Slow Dark Film

Slow Dark Film, by Lynn Strongin

Review by Risa Denenberg

I’ve been a fan of Lynn Strongin’s work since 2014 when she submitted a manuscript to my press, Headmistress Press. I immediately fell in love with her poetry. In fact, Headmistress has published two of her poetry collections: The Burn Poems in 2015 and A Bracelet of Honeybees in 2016. So I was interested in reading her newly released chapbook, Slow Dark Film (right hand pointing, 2021). I’m happy to report that it has the same powerful, idiosyncratic, playful language and fascinating narrative that is found in the poetry and prose she has been publishing for decades.

Strongin’s work is often autobiographical, ranging from childhood when she was hospitalized with polio, to in-between years when she traveled extensively, and on to present day, where she suffers the debilitating late effects polio. Similar to other collections, Slow Dark Film follows a narrative line comprised of the poet’s lived experience. Also similar to other works, her lesbian lover is right by her side.

In the first poem, “LUMINOUS,” Strongin provides a map of the territory the reader is entering, when she reports, “Asylum, forever mine.” This is an artifact persistently embedded in the poems.

The slow dark film of the title is both a recollection from childhood and a gauzy scrim that forms a backdrop through which the poet’s story is shaded. The memory is of the “slow dark painterly-grained film[s]” that were shown to “Children twelve & under” who were “Wheeled in/ to our asylum.” Years exist in this metaphor of so few words—the excruciatingly slow movement of time and the bleak darkness of her surroundings.

The charm in the writing is how Strongin can travel from asylum to Elysium using her vivid imagination and agility with language. In the poem, “IT INTERRUPTS,” Elysium is paradise, but also a harbinger of death:

Stamen & pistil, flowering,
The earth is procreation:
Creation. In a cradle, the bee cups honey
            The longed for, the filmed over, a deep caress
            The last word is always loneliness.

Images—such as the dark film—repeat throughout these poems, conferring a dream-like effect. In “YOUR WORDS,” there is an image of a ladder which repeats in later poems:

I am going through a life-change
            that has ladders                   of grieving

I think of the biblical story of Jacob’s ladder when I read this, one of so many associations Strongin’s words invite me to imagine.  In “I KNEW I WAS,” the ladder reappears:

I comfort myself
With castles
Teeth-eaten by wind
Like raggy lace. These ladders, they do not lead
Out of the flesh.

Another repeated narrative is found in poems addressed to “YOU”—the delicately unnamed lover, as seen in “WHAT IS THIS”:

Many tiny upheavals in our lives
Have made them remote: yet what is this, you
            coming toward me with an embrace lowered eyes,
            sorrowing El                 Greco face?

Or this, in “GHOST OF DAWN”: “By the time you bathe me/ Morning’s gone.”

In Slow Dark Film there are many weighty metaphors of illness and death, such as in “DEFEAT”:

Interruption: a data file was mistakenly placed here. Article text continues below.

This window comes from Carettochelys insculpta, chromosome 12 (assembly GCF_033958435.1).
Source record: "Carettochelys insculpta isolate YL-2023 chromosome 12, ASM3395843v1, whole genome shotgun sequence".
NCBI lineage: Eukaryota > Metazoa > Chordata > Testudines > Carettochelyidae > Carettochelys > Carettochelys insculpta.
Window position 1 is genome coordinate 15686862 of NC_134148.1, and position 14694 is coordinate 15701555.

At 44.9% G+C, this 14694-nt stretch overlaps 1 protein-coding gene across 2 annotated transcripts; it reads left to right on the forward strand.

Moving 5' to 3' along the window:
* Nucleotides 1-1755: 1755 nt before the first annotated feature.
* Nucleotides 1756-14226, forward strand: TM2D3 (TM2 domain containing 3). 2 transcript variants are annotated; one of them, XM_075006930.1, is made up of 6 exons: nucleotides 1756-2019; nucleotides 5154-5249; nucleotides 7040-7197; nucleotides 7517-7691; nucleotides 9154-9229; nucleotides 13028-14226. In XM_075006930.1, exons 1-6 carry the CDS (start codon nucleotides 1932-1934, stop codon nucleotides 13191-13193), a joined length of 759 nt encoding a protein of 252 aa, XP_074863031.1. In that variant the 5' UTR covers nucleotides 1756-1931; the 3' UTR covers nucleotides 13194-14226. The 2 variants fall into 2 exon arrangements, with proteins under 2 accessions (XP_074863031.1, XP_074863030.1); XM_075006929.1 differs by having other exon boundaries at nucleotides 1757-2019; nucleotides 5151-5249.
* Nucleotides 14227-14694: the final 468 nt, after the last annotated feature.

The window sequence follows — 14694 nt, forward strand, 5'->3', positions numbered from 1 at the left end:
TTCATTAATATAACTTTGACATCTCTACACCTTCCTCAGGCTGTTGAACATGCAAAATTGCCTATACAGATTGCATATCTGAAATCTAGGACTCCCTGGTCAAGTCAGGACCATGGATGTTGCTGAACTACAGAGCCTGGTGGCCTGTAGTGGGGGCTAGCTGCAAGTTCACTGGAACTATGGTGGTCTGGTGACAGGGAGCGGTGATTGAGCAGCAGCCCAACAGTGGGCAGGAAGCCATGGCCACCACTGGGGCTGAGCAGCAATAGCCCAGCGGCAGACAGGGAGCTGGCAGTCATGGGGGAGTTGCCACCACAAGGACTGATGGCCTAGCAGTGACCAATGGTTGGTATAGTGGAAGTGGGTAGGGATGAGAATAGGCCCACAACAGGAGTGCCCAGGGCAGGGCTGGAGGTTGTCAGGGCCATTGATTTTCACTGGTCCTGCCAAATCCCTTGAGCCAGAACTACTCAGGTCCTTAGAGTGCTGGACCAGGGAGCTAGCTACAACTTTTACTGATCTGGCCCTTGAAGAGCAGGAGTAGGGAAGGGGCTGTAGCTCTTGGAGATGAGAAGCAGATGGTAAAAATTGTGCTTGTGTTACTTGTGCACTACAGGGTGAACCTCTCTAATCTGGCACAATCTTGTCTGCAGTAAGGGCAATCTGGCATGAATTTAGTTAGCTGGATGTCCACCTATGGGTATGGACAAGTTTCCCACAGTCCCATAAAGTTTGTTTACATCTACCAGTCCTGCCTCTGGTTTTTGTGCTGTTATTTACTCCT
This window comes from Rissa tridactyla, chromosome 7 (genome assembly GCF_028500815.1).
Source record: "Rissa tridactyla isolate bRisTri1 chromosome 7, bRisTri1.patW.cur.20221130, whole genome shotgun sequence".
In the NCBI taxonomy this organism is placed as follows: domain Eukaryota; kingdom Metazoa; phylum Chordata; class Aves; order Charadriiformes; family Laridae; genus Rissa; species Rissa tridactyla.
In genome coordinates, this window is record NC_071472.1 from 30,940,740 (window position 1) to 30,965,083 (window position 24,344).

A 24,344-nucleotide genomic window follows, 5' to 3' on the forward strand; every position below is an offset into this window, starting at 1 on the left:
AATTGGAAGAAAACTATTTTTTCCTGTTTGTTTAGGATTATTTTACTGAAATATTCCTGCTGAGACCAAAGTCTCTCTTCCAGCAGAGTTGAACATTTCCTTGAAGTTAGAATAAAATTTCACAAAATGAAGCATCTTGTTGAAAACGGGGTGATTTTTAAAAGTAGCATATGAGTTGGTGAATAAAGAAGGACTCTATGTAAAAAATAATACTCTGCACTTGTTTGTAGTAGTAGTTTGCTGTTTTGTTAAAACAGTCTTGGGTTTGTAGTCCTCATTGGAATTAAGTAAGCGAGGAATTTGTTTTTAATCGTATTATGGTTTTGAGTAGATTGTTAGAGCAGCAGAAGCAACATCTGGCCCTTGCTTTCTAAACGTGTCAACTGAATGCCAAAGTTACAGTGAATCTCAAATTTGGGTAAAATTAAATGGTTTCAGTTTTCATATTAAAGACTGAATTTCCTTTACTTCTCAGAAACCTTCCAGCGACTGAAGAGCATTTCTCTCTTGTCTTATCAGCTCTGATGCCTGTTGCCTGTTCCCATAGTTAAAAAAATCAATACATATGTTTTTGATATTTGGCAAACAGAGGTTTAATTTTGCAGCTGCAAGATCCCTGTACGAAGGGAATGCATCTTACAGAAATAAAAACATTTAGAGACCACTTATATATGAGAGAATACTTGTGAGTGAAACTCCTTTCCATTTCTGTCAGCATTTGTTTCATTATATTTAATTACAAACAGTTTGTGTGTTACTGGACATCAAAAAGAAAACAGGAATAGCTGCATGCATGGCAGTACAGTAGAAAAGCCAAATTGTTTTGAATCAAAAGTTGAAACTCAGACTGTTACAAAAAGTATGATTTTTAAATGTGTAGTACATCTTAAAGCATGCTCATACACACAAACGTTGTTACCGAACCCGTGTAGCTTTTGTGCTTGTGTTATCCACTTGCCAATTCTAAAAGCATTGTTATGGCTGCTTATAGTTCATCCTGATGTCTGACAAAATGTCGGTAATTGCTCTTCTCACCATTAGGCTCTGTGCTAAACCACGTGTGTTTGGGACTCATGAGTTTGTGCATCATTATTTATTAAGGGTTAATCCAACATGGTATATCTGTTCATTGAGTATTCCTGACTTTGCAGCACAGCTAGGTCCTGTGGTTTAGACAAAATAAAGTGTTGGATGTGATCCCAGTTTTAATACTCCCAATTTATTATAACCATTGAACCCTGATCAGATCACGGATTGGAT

I make my dark nest,
I lay my bright dress
To rest.

And in the last poem in the book, Strongin returns to the original image of the film:

IF LIFE is a sadness that unspools, a slow dark grain
My rising up is my bending
Down in a dancer’s position.

Slow Dark Film unspools a quiet narrative, leaving me with much to wrestle with, and reminding me of the Dickinson poem, “After great pain, a formal feeling comes.”


Lynn Strongin’s homeland is America. Her adopted country Canada. She has twelve books, work in over forty anthologies, and has been nominated for a Lambda Award and the Pulitzer Prize in literature.


Title: Slow Dark Film
Author: Lynn Strongin
Publisher: right hand pointing
, 2021


Risa Denenberg lives on the Olympic Peninsula where she works as a nurse practitioner. She is a co-founder of Headmistress Press and the curator at The Poetry Cafe Online. Recent publications include slight faith (MoonPath Press, 2018), and Posthuman, finalist for the 2020 Floating Bridge Chapbook Prize.


Risa Denenberg is the curator at The Poetry Cafe.

The Moment of Greatest Alienation

The Moment of Greatest Alienation, by Issam Zineh

Review by Risa Denenberg

On first glance, I couldn’t decide if the poems in Issam Zineh’s The Moment of Greatest Alienation were about sex, clothed in its many garments, or if the work uses sexual interstices as a metaphor for any number of other life-and-death matters. Of course both are true, a truth that I find delicious. Although tangling with bodily union, no important matters seem to be absent in this collection—the work is the poet’s universe revealed.

The book itself is an art object. I’ve long been impressed with these limited-edition, hand-made/hand-bound micro chapbooks designed by Sara Lefsyk for Ethel Micro Press. The Moment of Greatest Alienation is a petite six by seven inches with a hand-sewn spine and a cover embossed with art and stitches, resembling a spider web, to the words of the title. The cover invites reading.

Then there are the poems. From the first lines in this chapbook, in the poem, “Metaphor is the Momentum Between Gestures,” we find a lyrical high bar that Zineh jumps over again and again throughout this work.

Answering the poem’s title, he says,

& I am Coptic

you are Christ, my heart a slit lamb, punctured,
slick at the throat. The alchemist’s optic

obsession: stuff to gold & never back.

Later in the poem, we find the story to be about an illicit affair.

. . . proud we pulled it off, proud of our disgrace.